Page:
I hope this brief introduction to the foundational elements of deep living has given you something to think about and explore. In the next post, I will talk about some of my personal experiences that have led me to this path and how I apply it practically in my day-to-day.

Are you taking steps to live deeply each day? If so, please consider sharing through a comment and helping out your fellow readers. My take is just one of many. The value is seeing how others are embracing this life-changing way of living.

Be well,

If you found value in this post, please consider sharing it with your circle through Twitter or one of the other social media tools below. * Thanks to Lynn over at Upcycled Love for challenging me to come up with my One Burning Question! You may also enjoy these other posts:

[Image: jasontheaker]

8 Responses to “Deep Living 101: Defining What it Means to Live Deeply in a Shallow World”
  1. Ali Dark says:

    Hi Bill – I’m an aspiring eco-being myself :) I do meditate (inner sound and light variety) daily.

    Still, finding meaning in life is hard. We’re always living with the consequences of decisions gone past that encourage me to repeat mistakes and hold me in confusion. But there’s only one way up and that’s up.

    Getting into nature to quite the mind and refresh the body is something I need to start doing. I just need an excuse to tip me into it… a digital SLR perhaps??? LOL

  2. Bill Gerlach says:

    Ali // You know, I’ve tried to find that meaning too — in a lot of different places and in a lot of different ways. But always seeming to just feel like I need to look around one more corner…

    It is at that point where I am today — realizing that it is just doing what I am doing at the moment that contains all the meaning that I’ll ever need. Slowly but surely, I’m letting go of the big, grandiose idea that there is “something” out there that I need to find in favor of allowing what is inside to blossom more. I think it is already there — I just need to uncover it more.

    Time will tell, I suppose. ;) Thanks for stopping by and sharing. Appreciate it! Be well!

  3. Terrance Kalka says:

    “The idea that one species out of the millions that call the Earth home can lay dominion over the entire eco-sphere redefines what it means to be selfish.”

    Perhaps the selfishness is not in our dominance of the eco-sphere, but that in doing so we have ignored our obligations (or responsibilities) to the eco-sphere for being the dominant species.

  4. Bill Gerlach says:

    Terrance // As always, thanks for the thoughtful comments. You have kind of flipped that perspective on its head. You bring up something that until only a year or two ago I would not even bothered to think through, but now, have to really ponder it: Are humans the dominant species? From certain angles (e.g., taming of resources, physical footprint, etc.), yes we are. But from others (e.g., being ‘in tune’ with our surroundings) perhaps we are not. But of course, that argument requires that humans not be the only beings with some level of awareness of self and other faculties that for so long we have said only belong to humans.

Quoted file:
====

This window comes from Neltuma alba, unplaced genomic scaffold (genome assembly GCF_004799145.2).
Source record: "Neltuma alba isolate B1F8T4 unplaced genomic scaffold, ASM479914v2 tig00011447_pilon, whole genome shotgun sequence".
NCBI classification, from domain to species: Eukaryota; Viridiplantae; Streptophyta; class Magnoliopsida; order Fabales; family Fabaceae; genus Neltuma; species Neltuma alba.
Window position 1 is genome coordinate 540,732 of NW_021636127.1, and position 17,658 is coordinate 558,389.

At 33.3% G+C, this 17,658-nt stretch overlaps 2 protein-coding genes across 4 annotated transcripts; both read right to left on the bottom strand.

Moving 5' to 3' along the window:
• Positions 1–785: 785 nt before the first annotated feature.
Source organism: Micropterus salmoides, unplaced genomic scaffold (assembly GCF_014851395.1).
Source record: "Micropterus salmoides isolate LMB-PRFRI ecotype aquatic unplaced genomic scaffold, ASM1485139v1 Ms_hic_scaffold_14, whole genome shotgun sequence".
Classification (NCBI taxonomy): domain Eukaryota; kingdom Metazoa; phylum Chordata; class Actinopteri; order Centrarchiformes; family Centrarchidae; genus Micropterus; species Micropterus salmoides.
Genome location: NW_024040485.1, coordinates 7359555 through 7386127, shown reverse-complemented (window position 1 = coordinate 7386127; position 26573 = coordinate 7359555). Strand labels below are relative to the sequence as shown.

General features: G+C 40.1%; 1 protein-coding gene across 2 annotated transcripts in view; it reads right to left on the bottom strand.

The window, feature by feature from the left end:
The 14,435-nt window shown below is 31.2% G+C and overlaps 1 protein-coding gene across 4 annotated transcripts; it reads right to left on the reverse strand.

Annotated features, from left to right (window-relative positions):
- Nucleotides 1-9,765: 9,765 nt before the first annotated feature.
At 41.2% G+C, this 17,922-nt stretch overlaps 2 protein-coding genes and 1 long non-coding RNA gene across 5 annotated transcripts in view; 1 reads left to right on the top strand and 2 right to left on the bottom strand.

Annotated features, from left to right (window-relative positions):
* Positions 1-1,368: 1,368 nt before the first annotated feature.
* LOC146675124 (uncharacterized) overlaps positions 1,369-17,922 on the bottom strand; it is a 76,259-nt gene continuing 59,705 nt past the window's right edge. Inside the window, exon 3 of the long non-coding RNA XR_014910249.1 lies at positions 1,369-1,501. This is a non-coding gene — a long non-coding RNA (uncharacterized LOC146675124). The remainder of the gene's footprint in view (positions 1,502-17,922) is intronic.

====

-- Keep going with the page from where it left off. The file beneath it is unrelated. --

Are those faculties ours alone? I think of stories I’ve heard around animal intelligence and emotion and it makes you pause and reflect on what we REALLY know about our fellow beings. That’s worth a whole other series of posts, I’m sure.

    But at the end of the day, I think for the near term, we have to meet somewhere in the middle of what you’re proposing: There is value in both stepping back from our position of dominance over the eco-sphere as well as stepping up and making good on those obligations — especially given all that we know about what it is we’re doing (and not doing).

    Thanks again. Be well.

  5. Stephen Dill says:

    Bill et al, take this a little deeper and you gain a different perspective and begin to see a reason for the seeming chaos around us. I mentioned “What The Bleep!?” to you on Facebook, Bill. This is a view of the world through the lens of quantum mechanics. All the universe is particles and energy. The behavior of particles is not the same as the bodies and mass made up of the same groups of particles and energy. Yet those properties we are only now beginning to understand and observe are very similar to “unexplained behaviors” we have wondered about for centuries, telekinesis, clairvoyance, telepathy and the like. The only mechanism that can shape energy is the feelings generated by human brain.

    This study of quantum physics at that fundamental level of particles and energy is establishing evidence that there is intelligence that has created and maintained the universe for eons. It is clear it will exist forever. We, and everything, are expressions of that pure, perfect energy. Gaining consciousness of that relieves us of guilt we feel (such as our impact on the environment) and fear we may feel for our future, effectively allowing us to focus on using our incredible power to manifest the good that is held in the energy at our core. This is because there is no beginning to the energy we spring from, and there is no end.

    We’ll get it all right eventually, but for now, we need to concentrate on our own business of living by absolute principals. Ultimately, that will bring everything else into alignment.

    Glad to know some of the others along the path of rising consciousness!

  6. Bill Gerlach says:

    Stephen // I just put that film in our Netflix queue — thanks for the recommendation. I completely agree with that premise. It’s weird (in a good way) but you can begin to get a sense of that energy (or at least I can) when you immerse yourself in Nature. When I allow myself to open up and just BE amidst the outdoor elements, I feel like I can ‘plug’ into that energy somehow. That said, being able to sense and plug into it is one thing; to then take it and harness it for personal and collective good is another thing entirely.

    I often contemplate the notion of focused thought and intention. In some circles that might be known as ‘prayer’ or ‘meditation’ or even noetics. Imagine how different the world might be if Western Society spent as much time developing their minds as they did their bodies. Imagine if children were taught the tenets of mindfulness or focused thought during their school day just as if they were learning math or reading. The potential is powerful, indeed.

    Thanks again for stopping by and leaving such a great comment. I appreciate it greatly! Be well.